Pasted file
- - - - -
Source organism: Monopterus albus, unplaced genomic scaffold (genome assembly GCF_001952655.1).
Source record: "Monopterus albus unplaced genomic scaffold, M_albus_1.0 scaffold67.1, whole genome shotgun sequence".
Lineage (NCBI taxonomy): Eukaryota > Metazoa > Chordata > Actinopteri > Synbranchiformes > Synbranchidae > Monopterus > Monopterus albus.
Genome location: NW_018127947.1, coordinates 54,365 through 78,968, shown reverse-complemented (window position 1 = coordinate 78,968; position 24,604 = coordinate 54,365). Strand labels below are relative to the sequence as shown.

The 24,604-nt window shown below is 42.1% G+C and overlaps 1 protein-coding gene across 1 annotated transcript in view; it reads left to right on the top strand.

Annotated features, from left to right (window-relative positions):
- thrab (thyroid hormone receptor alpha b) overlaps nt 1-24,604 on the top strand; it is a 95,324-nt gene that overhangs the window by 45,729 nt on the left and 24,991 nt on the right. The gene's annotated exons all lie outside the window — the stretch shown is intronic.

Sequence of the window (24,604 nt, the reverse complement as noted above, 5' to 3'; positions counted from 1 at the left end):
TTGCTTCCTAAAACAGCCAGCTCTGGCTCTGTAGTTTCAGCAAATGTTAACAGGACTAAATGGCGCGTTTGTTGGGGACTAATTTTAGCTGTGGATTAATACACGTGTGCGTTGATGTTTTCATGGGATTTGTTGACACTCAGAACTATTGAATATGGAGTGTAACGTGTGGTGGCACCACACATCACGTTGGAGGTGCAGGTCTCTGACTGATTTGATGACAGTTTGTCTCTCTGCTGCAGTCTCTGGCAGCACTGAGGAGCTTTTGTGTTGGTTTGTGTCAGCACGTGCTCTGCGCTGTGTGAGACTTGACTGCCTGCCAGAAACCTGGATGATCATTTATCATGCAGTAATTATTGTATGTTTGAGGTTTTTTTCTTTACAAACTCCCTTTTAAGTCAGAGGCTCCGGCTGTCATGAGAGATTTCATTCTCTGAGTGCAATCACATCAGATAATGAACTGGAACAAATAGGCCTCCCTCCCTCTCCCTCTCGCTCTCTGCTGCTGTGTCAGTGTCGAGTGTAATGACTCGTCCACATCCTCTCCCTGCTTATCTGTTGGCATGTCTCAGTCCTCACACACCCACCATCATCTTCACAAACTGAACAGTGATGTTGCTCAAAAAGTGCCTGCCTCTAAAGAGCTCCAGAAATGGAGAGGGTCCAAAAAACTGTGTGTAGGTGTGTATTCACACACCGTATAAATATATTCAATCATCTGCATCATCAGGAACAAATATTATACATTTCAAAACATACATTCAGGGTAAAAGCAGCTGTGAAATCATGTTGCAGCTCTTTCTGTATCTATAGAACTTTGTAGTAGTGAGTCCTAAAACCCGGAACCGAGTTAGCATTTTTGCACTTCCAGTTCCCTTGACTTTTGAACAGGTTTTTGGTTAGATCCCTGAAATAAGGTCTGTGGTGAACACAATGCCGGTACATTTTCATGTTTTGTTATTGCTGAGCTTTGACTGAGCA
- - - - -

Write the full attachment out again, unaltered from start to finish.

Source organism: Monopterus albus, unplaced genomic scaffold (genome assembly GCF_001952655.1).
Source record: "Monopterus albus unplaced genomic scaffold, M_albus_1.0 scaffold67.1, whole genome shotgun sequence".
Lineage (NCBI taxonomy): Eukaryota > Metazoa > Chordata > Actinopteri > Synbranchiformes > Synbranchidae > Monopterus > Monopterus albus.
Genome location: NW_018127947.1, coordinates 54,365 through 78,968, shown reverse-complemented (window position 1 = coordinate 78,968; position 24,604 = coordinate 54,365). Strand labels below are relative to the sequence as shown.

The 24,604-nt window shown below is 42.1% G+C and overlaps 1 protein-coding gene across 1 annotated transcript in view; it reads left to right on the top strand.

Annotated features, from left to right (window-relative positions):
- thrab (thyroid hormone receptor alpha b) overlaps nt 1-24,604 on the top strand; it is a 95,324-nt gene that overhangs the window by 45,729 nt on the left and 24,991 nt on the right. The gene's annotated exons all lie outside the window — the stretch shown is intronic.

Sequence of the window (24,604 nt, the reverse complement as noted above, 5' to 3'; positions counted from 1 at the left end):
TTGCTTCCTAAAACAGCCAGCTCTGGCTCTGTAGTTTCAGCAAATGTTAACAGGACTAAATGGCGCGTTTGTTGGGGACTAATTTTAGCTGTGGATTAATACACGTGTGCGTTGATGTTTTCATGGGATTTGTTGACACTCAGAACTATTGAATATGGAGTGTAACGTGTGGTGGCACCACACATCACGTTGGAGGTGCAGGTCTCTGACTGATTTGATGACAGTTTGTCTCTCTGCTGCAGTCTCTGGCAGCACTGAGGAGCTTTTGTGTTGGTTTGTGTCAGCACGTGCTCTGCGCTGTGTGAGACTTGACTGCCTGCCAGAAACCTGGATGATCATTTATCATGCAGTAATTATTGTATGTTTGAGGTTTTTTTCTTTACAAACTCCCTTTTAAGTCAGAGGCTCCGGCTGTCATGAGAGATTTCATTCTCTGAGTGCAATCACATCAGATAATGAACTGGAACAAATAGGCCTCCCTCCCTCTCCCTCTCGCTCTCTGCTGCTGTGTCAGTGTCGAGTGTAATGACTCGTCCACATCCTCTCCCTGCTTATCTGTTGGCATGTCTCAGTCCTCACACACCCACCATCATCTTCACAAACTGAACAGTGATGTTGCTCAAAAAGTGCCTGCCTCTAAAGAGCTCCAGAAATGGAGAGGGTCCAAAAAACTGTGTGTAGGTGTGTATTCACACACCGTATAAATATATTCAATCATCTGCATCATCAGGAACAAATATTATACATTTCAAAACATACATTCAGGGTAAAAGCAGCTGTGAAATCATGTTGCAGCTCTTTCTGTATCTATAGAACTTTGTAGTAGTGAGTCCTAAAACCCGGAACCGAGTTAGCATTTTTGCACTTCCAGTTCCCTTGACTTTTGAACAGGTTTTTGGTTAGATCCCTGAAATAAGGTCTGTGGTGAACACAATGCCGGTACATTTTCATGTTTTGTTATTGCTGAGCTTTGACTGAGCA